Certainly Richard Wanke’s prolific writings from this time period lend support to the perspective of his naiveté in believing in any promises Lindmark and Hopkins may have made to him prior to the State then proceeding to prosecute him for burglary separately in both DeKalb and Winnebago counties. Richard Wanke subsequently served three years in IDOC for his DeKalb conviction while his Winnebago conviction would be overturned in 2000 and sent back to Winnebago County for a retrial which never took place before the State dismissed the case in 2008.
Greg Lindmark showed up to first testify at Richard Wanke’s DeKalb county trial. When the issue arose as to whether or not he and Hopkins had Mirandized Richard prior to eliciting a confession, Lindmark testified that he was present in the room when Hopkins Mirandized Richard. The problem was that Lindmark apparently forgot that he was on already on record elsewhere stating that he was called away from the room at the time for another purpose. Richard’s Public Defender didn’t find that contradiction important enough to refute when Richard raised it to him, but the State did. The State recalled Lindmark to the stand to retract and correct his testimony.
It was at Richard Wanke’s subsequent sentencing hearing in DeKalb County that Greg Lindmark also first put forth his claim in testimony that during his arrest, Richard Wanke, purportedly told he and Hopkins that he “wanted to be known as the Ted Bundy of serial burglars”. Lindmark’s claim at the time and now rings false to anyone personally acquainted wtth Richard Wanke, but that did not stop Lindmark from repeating the claim; most recently in 2008, when he again testified the same in aggravation at Richard’s last sentencing hearing. Most lately, of course, Lindmark laughingly confided to a third-party in a manner signifying that he thought little of it at the time; that the claim was an “embellishment” of his, and that even now he found it amusing that anyone could resent his action.
Richard Wanke subsequently dropped his federal lawsuits against both Greg Lindmark and David Hopkins over their alleged 1991 – 1992 actions, but the continued pattern of interactions also pitted Greg Lindmark against Richard Wanke in 2006 and 2008 and then set in motion the murder charges currently pending against Richard Wanke.
When attorney Greg Clark was shot to death on February 6, 2008, in the middle of a snowstorm, Greg Lindmark had been Deputy Chief of the Rockford Police for five years and was put in charge of Clark’s murder investigation. Evidence at his murder scene was sparse and not specific to any known individual but only seemed to indicate a composite of a suspect seen leaving the neighborhood after the murder. Whether that person lived in the neighborhood and thus, even had any connection to the murder is unknown since even at least one house a block or so over from Clark’s owned a vehicle similar in model and of the same color to the one some witnesses allegedly sighted. So, the police had no suspects to focus attention upon early in the investigation until a name was dropped into their midst.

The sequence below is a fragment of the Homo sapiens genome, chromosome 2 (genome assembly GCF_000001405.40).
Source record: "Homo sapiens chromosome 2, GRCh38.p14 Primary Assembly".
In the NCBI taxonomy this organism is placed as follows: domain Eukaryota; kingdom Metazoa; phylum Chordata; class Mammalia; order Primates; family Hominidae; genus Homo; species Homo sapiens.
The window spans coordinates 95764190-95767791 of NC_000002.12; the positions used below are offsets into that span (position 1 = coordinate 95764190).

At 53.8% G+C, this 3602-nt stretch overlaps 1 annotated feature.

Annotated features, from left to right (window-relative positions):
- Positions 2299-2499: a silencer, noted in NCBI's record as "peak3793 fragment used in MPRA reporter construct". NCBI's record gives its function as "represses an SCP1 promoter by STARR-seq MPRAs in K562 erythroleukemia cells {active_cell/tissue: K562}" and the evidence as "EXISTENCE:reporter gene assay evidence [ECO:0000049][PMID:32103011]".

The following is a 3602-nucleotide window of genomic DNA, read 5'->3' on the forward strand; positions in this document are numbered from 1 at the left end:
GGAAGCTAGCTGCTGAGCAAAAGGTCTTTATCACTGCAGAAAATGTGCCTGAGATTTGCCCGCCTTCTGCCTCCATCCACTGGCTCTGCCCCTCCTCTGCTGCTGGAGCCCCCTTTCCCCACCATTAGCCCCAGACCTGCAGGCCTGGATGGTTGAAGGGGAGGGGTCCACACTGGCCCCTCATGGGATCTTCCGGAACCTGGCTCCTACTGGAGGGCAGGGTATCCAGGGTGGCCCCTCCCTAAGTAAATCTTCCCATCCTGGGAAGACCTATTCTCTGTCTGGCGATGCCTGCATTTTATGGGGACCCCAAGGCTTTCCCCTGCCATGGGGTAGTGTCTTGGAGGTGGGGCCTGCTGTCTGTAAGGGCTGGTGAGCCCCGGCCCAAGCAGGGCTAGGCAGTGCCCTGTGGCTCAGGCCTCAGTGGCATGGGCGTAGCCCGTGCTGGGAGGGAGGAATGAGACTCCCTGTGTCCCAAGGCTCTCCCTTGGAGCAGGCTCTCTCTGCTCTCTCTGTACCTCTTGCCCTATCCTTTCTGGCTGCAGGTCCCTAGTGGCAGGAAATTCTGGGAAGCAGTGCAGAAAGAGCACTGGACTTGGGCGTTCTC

It was fateful that Greg Lindmark was in charge of the Clark murder investigation when the local Public Defenders office offered up to police the name of Richard Wanke as a person allegedly in dispute in attorney Clark. However, within a couple of hours, Lindmark turned the entire murder investigation towards developing evidence to name Richard Wanke as the murder suspect. This likely would not have happened under a different Deputy Chief, but was almost inevitable given Lindmark’s past history with Richard Wanke.
Now, seven years later, it is apparent that even the State recognizes that Lindmark’s bias against Richard Wanke has doomed any real chance that ever existed to find the person or persons truly responsible for attorney Greg Clark’s murder. Richard Wanke has been fully investigated by the State and still no evidence exists directly connecting him to any involvement in the Clark murder. While State’s Attorney Joe Bruscato went ahead in April 2014, to charge Richard Wanke with Clark’s murder despite the case going officially cold in 2010, his office was careful to then excise Greg Lindmark from the prosecution’s case.